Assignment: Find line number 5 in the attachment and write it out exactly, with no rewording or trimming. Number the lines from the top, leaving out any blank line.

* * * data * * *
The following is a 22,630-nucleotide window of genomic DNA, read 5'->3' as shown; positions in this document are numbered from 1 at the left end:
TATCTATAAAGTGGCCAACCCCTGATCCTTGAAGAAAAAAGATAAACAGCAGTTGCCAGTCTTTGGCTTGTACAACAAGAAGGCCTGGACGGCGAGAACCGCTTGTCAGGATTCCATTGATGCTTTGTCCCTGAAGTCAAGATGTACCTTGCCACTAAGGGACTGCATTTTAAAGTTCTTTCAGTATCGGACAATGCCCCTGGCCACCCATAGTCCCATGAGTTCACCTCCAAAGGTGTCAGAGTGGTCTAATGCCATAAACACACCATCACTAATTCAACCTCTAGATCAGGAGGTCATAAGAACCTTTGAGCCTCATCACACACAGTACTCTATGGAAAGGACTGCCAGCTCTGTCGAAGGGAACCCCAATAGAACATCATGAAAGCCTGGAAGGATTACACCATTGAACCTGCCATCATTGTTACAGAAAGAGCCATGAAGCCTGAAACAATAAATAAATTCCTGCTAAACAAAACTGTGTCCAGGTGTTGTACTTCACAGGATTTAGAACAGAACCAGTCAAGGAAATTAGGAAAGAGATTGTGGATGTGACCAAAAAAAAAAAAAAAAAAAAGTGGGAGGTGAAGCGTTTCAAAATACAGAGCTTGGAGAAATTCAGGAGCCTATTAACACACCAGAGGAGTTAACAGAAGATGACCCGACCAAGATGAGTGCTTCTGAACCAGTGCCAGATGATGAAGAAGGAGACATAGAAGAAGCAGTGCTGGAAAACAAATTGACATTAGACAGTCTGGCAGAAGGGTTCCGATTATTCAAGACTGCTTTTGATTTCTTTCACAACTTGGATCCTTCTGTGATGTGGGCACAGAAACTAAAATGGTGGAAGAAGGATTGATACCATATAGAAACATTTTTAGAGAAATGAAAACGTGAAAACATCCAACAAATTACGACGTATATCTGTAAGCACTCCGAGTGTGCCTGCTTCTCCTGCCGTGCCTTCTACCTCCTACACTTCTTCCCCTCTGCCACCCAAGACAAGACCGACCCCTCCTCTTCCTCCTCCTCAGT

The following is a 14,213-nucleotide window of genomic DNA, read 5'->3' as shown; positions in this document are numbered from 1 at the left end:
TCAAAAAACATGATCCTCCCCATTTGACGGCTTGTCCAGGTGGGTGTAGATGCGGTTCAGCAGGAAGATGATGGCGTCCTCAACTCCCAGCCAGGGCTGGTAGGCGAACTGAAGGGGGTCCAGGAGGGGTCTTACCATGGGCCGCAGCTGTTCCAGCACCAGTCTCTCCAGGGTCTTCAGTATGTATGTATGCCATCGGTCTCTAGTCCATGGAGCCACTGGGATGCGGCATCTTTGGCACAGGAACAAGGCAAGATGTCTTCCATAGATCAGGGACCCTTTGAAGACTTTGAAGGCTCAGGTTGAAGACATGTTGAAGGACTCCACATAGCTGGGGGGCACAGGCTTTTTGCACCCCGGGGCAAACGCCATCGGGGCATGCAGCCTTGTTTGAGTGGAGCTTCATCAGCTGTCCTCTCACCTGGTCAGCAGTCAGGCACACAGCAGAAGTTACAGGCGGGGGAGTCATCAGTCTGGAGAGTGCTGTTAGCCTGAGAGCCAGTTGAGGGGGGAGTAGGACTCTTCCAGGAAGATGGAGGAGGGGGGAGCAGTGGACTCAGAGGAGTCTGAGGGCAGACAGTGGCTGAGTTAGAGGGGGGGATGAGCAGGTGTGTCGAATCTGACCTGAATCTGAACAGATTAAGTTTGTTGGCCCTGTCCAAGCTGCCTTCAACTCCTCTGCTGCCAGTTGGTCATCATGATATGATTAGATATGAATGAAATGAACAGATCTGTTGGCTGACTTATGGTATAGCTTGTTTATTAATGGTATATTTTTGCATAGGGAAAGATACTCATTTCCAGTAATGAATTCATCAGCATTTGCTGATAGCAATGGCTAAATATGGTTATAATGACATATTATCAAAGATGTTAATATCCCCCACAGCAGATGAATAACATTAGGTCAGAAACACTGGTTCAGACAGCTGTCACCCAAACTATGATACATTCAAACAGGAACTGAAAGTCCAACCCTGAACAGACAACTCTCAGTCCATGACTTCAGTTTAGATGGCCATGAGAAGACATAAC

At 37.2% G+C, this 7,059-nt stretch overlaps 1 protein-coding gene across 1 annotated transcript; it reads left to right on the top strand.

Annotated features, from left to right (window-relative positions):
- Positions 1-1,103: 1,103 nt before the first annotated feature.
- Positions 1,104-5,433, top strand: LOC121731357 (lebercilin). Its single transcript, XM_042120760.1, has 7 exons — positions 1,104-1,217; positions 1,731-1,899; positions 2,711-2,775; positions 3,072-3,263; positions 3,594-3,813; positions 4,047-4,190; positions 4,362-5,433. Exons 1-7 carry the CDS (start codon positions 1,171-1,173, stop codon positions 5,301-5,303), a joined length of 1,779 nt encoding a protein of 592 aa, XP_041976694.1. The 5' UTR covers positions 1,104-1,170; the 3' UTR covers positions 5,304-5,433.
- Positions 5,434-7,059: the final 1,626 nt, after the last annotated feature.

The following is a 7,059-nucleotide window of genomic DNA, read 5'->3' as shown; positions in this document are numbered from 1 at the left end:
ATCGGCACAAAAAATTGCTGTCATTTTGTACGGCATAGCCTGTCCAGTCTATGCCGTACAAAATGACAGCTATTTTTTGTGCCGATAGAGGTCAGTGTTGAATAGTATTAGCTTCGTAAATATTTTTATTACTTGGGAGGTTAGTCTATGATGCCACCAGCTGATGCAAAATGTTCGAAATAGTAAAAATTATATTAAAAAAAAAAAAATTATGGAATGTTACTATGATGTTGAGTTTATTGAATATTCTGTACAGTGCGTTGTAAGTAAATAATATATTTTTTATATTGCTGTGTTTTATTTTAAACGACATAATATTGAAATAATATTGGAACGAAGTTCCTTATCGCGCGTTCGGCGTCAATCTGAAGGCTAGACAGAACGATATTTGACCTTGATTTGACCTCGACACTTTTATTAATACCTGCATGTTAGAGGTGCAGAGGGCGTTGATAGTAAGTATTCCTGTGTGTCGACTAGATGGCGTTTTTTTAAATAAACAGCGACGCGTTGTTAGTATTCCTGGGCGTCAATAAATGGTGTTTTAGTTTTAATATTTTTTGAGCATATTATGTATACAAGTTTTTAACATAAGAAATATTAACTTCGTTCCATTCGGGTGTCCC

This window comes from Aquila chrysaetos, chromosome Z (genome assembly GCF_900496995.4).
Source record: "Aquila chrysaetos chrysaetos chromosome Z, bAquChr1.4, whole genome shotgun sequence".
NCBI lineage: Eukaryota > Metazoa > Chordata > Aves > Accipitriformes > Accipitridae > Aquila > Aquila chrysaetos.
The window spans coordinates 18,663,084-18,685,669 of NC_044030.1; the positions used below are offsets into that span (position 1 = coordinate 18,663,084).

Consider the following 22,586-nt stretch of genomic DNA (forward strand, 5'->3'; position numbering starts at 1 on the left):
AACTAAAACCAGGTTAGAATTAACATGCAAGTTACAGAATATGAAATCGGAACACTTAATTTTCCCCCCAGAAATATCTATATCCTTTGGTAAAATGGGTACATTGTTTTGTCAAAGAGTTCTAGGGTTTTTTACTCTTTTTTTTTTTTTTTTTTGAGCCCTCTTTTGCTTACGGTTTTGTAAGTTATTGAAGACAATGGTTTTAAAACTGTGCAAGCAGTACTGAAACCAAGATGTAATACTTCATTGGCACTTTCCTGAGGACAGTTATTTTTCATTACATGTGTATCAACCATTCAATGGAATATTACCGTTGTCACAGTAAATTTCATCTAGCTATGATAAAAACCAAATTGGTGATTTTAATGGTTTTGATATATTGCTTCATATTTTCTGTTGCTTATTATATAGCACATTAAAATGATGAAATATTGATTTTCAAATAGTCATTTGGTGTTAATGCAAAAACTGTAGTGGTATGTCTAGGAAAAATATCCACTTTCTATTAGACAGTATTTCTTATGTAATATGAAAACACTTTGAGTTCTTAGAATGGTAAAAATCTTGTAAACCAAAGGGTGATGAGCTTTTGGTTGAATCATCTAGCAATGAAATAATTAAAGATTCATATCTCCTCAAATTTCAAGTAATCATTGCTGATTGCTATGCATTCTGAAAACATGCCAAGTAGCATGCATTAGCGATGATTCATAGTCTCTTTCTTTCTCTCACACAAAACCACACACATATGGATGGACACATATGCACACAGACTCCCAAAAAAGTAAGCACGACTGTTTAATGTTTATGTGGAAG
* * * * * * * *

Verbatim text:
At 37.2% G+C, this 7,059-nt stretch overlaps 1 protein-coding gene across 1 annotated transcript; it reads left to right on the top strand.